Monday, June 11, 2012

You're Not Special

So, some high school teacher gave a commencement speech that has been boiled down to one message: "You're not special."

I'll admit. I didn't take the time to watch the whole thing - or even read the transcript. Hey, we have a new baby; you're lucky to get a blog post at all this week.

Still, this speech seems to be generating some controversy (although I suspect this is due more to a slow news week than it is to people generally objecting to the content; I haven't found anyone who didn't see the redeeming value in this message).

Regardless, we do live in a culture where kids are babied and applauded by everyone for their entire lives. Parents do a lot for their kids and create an entitled atmosphere. We see it in college graduates who assume they should get paid big bucks to do whatever makes them happy to preschoolers who don't even know how to respond when some one tells them 'no.' I hear its even worse in China where most families live three or four generations together and have only one child.

This resonates with me - not because my parents were overly coddling (my brothers got much easier treatment than I did) - but because I've had this strange, deeply-held belief from a very early age, that there's something really amazing for me out there. For as long as I can remember I just assumed that I'd be the best at the world at something, I just had to find it.

This has led me to give up pursuits I might have enjoyed if I didn't take to them naturally or they required much work. It might have led to an inflated ego or a sense of entitlement. It's also led to some difficulty when I've proven to be less than the best at something I consider a talent.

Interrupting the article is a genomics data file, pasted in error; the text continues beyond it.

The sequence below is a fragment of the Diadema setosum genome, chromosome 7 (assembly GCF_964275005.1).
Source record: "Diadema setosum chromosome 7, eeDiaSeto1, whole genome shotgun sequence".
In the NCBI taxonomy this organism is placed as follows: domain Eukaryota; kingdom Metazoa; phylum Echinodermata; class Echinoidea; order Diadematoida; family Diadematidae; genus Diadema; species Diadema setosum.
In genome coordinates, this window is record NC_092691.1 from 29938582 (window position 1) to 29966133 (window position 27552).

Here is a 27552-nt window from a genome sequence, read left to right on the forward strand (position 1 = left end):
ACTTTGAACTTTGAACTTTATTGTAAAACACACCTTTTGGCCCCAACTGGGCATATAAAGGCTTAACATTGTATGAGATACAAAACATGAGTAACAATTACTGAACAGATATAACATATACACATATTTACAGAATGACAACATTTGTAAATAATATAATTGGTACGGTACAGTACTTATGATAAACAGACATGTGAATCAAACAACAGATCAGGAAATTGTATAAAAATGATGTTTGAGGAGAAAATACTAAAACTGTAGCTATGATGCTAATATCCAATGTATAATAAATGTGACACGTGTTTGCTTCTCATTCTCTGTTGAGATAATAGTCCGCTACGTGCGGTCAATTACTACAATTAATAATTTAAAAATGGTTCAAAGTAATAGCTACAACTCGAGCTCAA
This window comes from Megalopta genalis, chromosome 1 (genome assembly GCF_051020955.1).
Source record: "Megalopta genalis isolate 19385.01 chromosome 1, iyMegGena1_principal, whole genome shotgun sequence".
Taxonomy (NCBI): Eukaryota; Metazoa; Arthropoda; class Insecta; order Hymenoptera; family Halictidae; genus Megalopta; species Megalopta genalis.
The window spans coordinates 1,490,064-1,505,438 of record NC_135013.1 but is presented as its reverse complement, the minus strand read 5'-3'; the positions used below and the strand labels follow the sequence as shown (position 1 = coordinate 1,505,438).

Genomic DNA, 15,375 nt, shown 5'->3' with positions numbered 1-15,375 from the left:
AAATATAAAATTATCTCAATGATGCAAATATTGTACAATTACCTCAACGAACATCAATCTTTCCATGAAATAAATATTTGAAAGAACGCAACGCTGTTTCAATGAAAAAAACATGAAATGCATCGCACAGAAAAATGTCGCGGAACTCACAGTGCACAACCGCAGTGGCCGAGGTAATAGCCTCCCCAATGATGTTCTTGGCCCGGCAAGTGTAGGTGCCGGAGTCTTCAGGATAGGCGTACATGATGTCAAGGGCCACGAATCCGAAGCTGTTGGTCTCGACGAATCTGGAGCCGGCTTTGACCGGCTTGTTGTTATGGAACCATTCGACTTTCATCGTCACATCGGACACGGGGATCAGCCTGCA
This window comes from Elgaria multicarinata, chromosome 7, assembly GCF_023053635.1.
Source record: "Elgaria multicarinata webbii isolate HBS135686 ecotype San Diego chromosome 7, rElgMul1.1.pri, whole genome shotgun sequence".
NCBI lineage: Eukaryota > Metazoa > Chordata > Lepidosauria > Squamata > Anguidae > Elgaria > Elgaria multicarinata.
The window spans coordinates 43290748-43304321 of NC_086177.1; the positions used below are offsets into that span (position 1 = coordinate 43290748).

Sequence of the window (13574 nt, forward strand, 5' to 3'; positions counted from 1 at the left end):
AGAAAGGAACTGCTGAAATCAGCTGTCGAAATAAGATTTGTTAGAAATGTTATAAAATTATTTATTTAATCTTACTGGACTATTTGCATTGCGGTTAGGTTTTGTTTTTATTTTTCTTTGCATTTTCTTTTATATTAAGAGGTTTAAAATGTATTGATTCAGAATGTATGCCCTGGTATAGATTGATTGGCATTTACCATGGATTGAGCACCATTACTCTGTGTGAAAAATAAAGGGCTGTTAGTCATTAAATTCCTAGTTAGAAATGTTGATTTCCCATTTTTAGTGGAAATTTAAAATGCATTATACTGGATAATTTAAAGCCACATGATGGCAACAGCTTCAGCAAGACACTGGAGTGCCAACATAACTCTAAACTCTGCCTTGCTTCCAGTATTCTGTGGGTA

We all want to be special and we all want to be rewarded; it's especially enjoyable to be rewarded simply for being who we are. You can't blame kids for embodying that idea. It's more the job of their parents, society, and the world around them to instill enough work ethic and humility to create realistic expectations.

We're not doing to well at that these days.

I've been thinking a bit about this - because the idea that we're valuable and entitled just for breathing is something that resonates with a gospel message. There is an inherent dignity in life; it's one of the reasons why we fight for the rights of even the most irresponsible, violent, nasty people. Being human means carrying some measure of God's image and identity; that alone is valuable.

The trick comes in understanding how that image shines through. For some people it just doesn't. We treat them with dignity because of our belief in universal human value, not because we always see a spark of the divine (although some saints are graced with seeing it in everyone).

Perhaps the message has become garbled. We've attached value and worth to our individual identity - no matter what that identity is. "Whoever you are is good enough." That's a fine starting point for addressing life, but you can't dwell there. A four year old should be celebrated for writing their name and not wetting their pants; you expect more when they're 18 or 35 or 50.

Internal and relational development should mature in the same way. Yes, you're special; you're wonderful and valuable and beautiful because of who you are. You unique qualities make you an individual and no one can be just like you. At the same time, your ability to grow and evolve and change is something that makes you special. You will be judged not on who you are, but on what you've done with who you are as you go through life.

From a Christian perspective, this means that one's own identity fades into the background and your life looks more like Christ. That the less you care about being special, the less you consider yourself special, the more special you become. Human beings were created to live in a specific way - every one of us has the capability to live up to that creative purpose (despite decided advantages and disadvantages we're born into). However, we're not able to find that created purpose within ourselves. We find it only within others and specifically as we model ourselves on the model human being: Jesus Christ.

I'm not sure the graduation speech was meant to be as deep or as monumental as all that. It seems like this teacher simply wanted these students to look outside themselves for something - understanding that this outward focus is the key to a real life. Its certainly a great start for self-discovery; hopefully my daughter won't have to wait until HS graduation to begin walking down that path.

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